When I first started working at Lijit, Stan James sent along a few sites that he thought would help me get started in "the space". The space being, of course, blogging and marketing a tech company. One of the blogs he sent me was that of the lovely Liz Strauss, creator of the highly-resourceful Successful Blog. With a name like that, how can you not learn something from her?
Over the years, I've kept Liz in my RSS reader, looking to her posts for writing inspiration and tips on how to be a better blogger. I finally had the chance to meet Liz at the Blissdom conference in early February, where I had the honor of speaking. Liz and I fell into an easy conversation and it was quite apparent that this woman simply drips knowledge. She likes to joke about her age, but all I could do was listen and soak up her wisdom.
Imagine my surprise when, a week after the conference, I was included in Liz's post about how to be a successful sponsor at a small conference. While I was taking part in sessions, talking to Lijit publishers, and meeting many new people, Liz was watching. She could tell, by my engagement with other conference attendees, that I was there not just to promote Lijit, but to learn. Along with John Andrews (he of Walmart fame), I was used as an example of sponsors that understand how to make a lasting impression. Here's the line that resonated most with me...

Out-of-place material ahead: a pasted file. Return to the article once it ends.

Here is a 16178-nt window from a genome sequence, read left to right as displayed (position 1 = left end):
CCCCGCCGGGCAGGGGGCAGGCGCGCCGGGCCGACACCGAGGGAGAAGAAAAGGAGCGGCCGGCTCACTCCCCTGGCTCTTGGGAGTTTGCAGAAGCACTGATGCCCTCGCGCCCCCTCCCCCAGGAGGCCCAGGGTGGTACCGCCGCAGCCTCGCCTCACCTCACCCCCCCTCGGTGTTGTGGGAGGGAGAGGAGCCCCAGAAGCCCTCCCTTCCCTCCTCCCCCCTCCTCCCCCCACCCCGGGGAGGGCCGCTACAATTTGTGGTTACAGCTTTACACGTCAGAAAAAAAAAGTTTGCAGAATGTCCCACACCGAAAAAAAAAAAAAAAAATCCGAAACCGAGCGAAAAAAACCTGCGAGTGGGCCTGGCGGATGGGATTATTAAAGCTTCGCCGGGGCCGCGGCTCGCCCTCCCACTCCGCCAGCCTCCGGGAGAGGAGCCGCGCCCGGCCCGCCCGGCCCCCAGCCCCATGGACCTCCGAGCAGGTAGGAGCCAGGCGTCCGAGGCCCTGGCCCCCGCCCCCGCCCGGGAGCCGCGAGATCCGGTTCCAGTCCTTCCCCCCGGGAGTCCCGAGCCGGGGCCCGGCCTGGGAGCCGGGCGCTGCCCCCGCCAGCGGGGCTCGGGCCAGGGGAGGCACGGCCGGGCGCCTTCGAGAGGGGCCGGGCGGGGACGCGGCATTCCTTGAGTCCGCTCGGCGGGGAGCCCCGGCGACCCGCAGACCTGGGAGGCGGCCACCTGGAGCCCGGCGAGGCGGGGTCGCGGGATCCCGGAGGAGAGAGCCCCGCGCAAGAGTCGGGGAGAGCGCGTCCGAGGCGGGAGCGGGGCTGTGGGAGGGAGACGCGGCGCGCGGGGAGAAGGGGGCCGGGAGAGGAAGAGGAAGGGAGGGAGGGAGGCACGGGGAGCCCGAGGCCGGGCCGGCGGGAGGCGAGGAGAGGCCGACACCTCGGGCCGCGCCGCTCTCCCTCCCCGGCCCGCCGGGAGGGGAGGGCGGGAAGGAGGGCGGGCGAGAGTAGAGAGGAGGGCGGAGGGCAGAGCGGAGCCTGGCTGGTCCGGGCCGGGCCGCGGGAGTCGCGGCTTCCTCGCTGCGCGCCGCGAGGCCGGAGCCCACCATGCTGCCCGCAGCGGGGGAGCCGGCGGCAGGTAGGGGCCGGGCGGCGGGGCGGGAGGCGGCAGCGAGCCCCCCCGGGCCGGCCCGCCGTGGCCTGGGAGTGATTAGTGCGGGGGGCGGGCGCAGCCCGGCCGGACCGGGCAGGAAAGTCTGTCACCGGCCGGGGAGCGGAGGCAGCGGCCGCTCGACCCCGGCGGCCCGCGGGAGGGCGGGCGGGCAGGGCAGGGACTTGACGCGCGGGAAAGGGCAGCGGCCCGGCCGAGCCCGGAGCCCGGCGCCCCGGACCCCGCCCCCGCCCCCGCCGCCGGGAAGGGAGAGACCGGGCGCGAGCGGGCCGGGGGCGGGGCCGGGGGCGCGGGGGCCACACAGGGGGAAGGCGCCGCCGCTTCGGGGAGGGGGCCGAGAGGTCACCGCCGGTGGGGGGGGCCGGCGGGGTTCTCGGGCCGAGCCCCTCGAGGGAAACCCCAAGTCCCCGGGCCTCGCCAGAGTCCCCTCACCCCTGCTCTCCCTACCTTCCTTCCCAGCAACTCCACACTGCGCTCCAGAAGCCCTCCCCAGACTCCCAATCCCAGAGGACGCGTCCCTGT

John and Tara were about building relationships with their customers — current and future.
I don't mean for this post to simply be a way to toot my own horn, although you can tell by the title that I am still in awe of the praise. It's just that when I go to conferences, it's not about being at the right party or name-dropping. For me, conferences provide an opportunity to have meaningful conversations, to learn from the people using Lijit on their blogs, to make new friends, and of course, to give away as many Lijit t-shirts as possible. :)
I've seen it all when it comes to sponsors. There are the people who act "too cool" to actually hang out with conference attendees and those who are so interested in promoting themselves, you almost forget what company they're representing. I like to think that the work I do at conferences is some of the most important that I can be doing for Lijit because, in this day and age, relationships do still matter.
Thanks again for the shout-out Liz. And for using Lijit on your blog.